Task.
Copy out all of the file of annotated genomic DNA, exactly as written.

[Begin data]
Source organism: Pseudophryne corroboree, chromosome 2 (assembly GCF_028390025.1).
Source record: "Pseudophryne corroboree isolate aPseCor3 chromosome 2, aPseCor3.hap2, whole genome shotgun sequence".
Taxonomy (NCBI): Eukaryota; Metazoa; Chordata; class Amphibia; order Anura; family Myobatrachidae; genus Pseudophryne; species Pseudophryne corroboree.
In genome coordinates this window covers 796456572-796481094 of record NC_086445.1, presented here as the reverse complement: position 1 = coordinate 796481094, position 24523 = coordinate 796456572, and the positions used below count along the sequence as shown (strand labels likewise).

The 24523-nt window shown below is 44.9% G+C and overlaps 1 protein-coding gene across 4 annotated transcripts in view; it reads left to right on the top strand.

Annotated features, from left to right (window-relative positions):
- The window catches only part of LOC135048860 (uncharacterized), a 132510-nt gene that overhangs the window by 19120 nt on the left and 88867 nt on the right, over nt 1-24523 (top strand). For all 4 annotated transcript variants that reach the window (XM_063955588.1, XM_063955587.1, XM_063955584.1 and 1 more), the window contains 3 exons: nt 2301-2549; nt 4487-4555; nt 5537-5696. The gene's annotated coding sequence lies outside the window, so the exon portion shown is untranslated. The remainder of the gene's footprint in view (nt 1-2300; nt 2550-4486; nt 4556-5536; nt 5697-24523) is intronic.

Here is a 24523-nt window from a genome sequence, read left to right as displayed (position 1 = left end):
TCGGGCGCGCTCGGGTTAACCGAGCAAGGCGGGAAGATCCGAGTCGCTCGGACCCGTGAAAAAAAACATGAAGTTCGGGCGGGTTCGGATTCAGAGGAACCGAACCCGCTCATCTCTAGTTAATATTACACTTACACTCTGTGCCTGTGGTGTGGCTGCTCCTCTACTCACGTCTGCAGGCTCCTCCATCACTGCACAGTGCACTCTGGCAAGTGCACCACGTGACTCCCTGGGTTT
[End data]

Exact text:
Source organism: Pseudophryne corroboree, chromosome 2 (assembly GCF_028390025.1).
Source record: "Pseudophryne corroboree isolate aPseCor3 chromosome 2, aPseCor3.hap2, whole genome shotgun sequence".
Taxonomy (NCBI): Eukaryota; Metazoa; Chordata; class Amphibia; order Anura; family Myobatrachidae; genus Pseudophryne; species Pseudophryne corroboree.
In genome coordinates this window covers 796456572-796481094 of record NC_086445.1, presented here as the reverse complement: position 1 = coordinate 796481094, position 24523 = coordinate 796456572, and the positions used below count along the sequence as shown (strand labels likewise).

The 24523-nt window shown below is 44.9% G+C and overlaps 1 protein-coding gene across 4 annotated transcripts in view; it reads left to right on the top strand.

Annotated features, from left to right (window-relative positions):
- The window catches only part of LOC135048860 (uncharacterized), a 132510-nt gene that overhangs the window by 19120 nt on the left and 88867 nt on the right, over nt 1-24523 (top strand). For all 4 annotated transcript variants that reach the window (XM_063955588.1, XM_063955587.1, XM_063955584.1 and 1 more), the window contains 3 exons: nt 2301-2549; nt 4487-4555; nt 5537-5696. The gene's annotated coding sequence lies outside the window, so the exon portion shown is untranslated. The remainder of the gene's footprint in view (nt 1-2300; nt 2550-4486; nt 4556-5536; nt 5697-24523) is intronic.

Here is a 24523-nt window from a genome sequence, read left to right as displayed (position 1 = left end):
TCGGGCGCGCTCGGGTTAACCGAGCAAGGCGGGAAGATCCGAGTCGCTCGGACCCGTGAAAAAAAACATGAAGTTCGGGCGGGTTCGGATTCAGAGGAACCGAACCCGCTCATCTCTAGTTAATATTACACTTACACTCTGTGCCTGTGGTGTGGCTGCTCCTCTACTCACGTCTGCAGGCTCCTCCATCACTGCACAGTGCACTCTGGCAAGTGCACCACGTGACTCCCTGGGTTT